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Can my employer require me to get the COVID-19 vaccine in order to enter my workplace?
Yes. An employer can require that an employee receive the COVID-19 vaccine in order to return to the workplace, unless the employee cannot get the vaccine because of a disability, because their doctor has advised them not to get the vaccine while pregnant or breastfeeding, or because of a sincerely held religious belief, practice, or observance.
If an employee has a disability that precludes them from getting a COVID-19 vaccine, has been specifically advised by their doctor not to get the COVID-19 vaccine while pregnant or breastfeeding, or has a sincerely held religious belief, practice or observance that precludes them from getting a COVID-19 vaccine, their employer must provide a reasonable accommodation from their mandatory vaccine policy, unless doing so would impose an undue burden on their operations.
Employers generally may request medical documentation to confirm a disability or to confirm that an employee who requests a reasonable accommodation on the basis of pregnancy or breastfeeding was advised by their doctor to seek such accommodation. Employers must ensure that all information about an employee's disability is kept confidential and must maintain all information about employee illness as a confidential medical record.
If a sincerely held religious belief, practice, or observance precludes you from getting a COVID-19 vaccine, an employer generally may not question the sincerity of an employee's religious beliefs, practices, or observance, unless the employer has an objective basis for questioning either the religious nature or the sincerity of a particular belief, practice, or observance. In that case, the employer may make a limited inquiry into the facts and circumstances supporting the employee's request.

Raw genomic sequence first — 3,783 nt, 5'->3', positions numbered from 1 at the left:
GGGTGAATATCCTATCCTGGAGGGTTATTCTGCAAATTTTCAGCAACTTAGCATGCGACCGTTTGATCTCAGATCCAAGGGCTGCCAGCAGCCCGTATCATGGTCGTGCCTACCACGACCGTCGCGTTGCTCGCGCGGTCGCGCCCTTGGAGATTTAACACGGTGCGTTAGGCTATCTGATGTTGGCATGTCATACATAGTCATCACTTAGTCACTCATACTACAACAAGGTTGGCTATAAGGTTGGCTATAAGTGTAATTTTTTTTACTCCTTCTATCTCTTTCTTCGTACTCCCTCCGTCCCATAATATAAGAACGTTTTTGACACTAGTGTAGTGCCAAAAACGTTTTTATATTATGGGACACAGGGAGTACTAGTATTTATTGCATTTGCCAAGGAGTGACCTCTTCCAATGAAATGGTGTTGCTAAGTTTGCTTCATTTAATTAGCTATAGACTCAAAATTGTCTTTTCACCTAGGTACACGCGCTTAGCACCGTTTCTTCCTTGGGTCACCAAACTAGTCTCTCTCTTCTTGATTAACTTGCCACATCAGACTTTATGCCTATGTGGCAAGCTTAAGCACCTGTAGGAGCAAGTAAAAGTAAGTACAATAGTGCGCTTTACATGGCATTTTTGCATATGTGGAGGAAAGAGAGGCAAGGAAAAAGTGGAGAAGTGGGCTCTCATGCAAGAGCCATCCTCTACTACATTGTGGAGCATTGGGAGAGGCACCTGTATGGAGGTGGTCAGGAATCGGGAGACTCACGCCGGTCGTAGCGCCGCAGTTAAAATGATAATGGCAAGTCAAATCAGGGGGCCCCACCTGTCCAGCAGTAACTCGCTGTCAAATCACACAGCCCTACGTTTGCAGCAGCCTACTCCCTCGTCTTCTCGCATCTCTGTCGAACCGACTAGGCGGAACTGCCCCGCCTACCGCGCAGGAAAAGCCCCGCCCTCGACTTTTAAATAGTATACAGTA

Safety—your safety as well as the safety of your coworkers, clients, and customers—is a factor in evaluating whether a potential accommodation would be reasonable. An employer must base its decisions regarding any potential safety hazard on objective, scientific evidence, including evidence reflected in policies and guidance from federal, state, and local authorities (including the CDC), and not on unfounded assumptions or stereotypes.
A reasonable accommodation may include allowing the employee to continue to work remotely, or otherwise to work in a manner that would reduce or eliminate the risk of harm to other employees or to the public. A reasonable accommodation may also include providing the employee with personal protective equipment that sufficiently mitigates the employee's risk of COVID-19 transmission and exposure.
Under the New Jersey Law Against Discrimination, if there is no reasonable accommodation that your employer can provide that would mitigate the risk of COVID-19 transmission to its employees and customers, then your employer can enforce its policy of excluding unvaccinated employees from the physical workplace, even if you are unvaccinated because of a disability, pregnancy, or breastfeeding, or a sincerely held religious belief. However, that does not mean that your employer can automatically discipline you if you cannot get vaccinated, as the employer may be precluded from doing so by other laws, regulations, or policies.
For employers with a unionized workforce, the applicable collective bargaining agreement already may vest the employer with the management right to unilaterally develop and implement a vaccine program.
The U.S. Equal Employment Opportunity Commission and the New Jersey Division on Civil Rights enforce these laws. See question K.2-K.7 of What You Should Know About COVID-19 and the ADA, the Rehabilitation Act, and Other EEO Laws for more information on protections from the U.S. Equal Employment Opportunity Commission, and see https://www.njoag.gov/about/divisions-and-offices/division-on-civil-rights-home/covid-19-faqs/ for more information on protections enforced by the New Jersey Division on Civil Rights.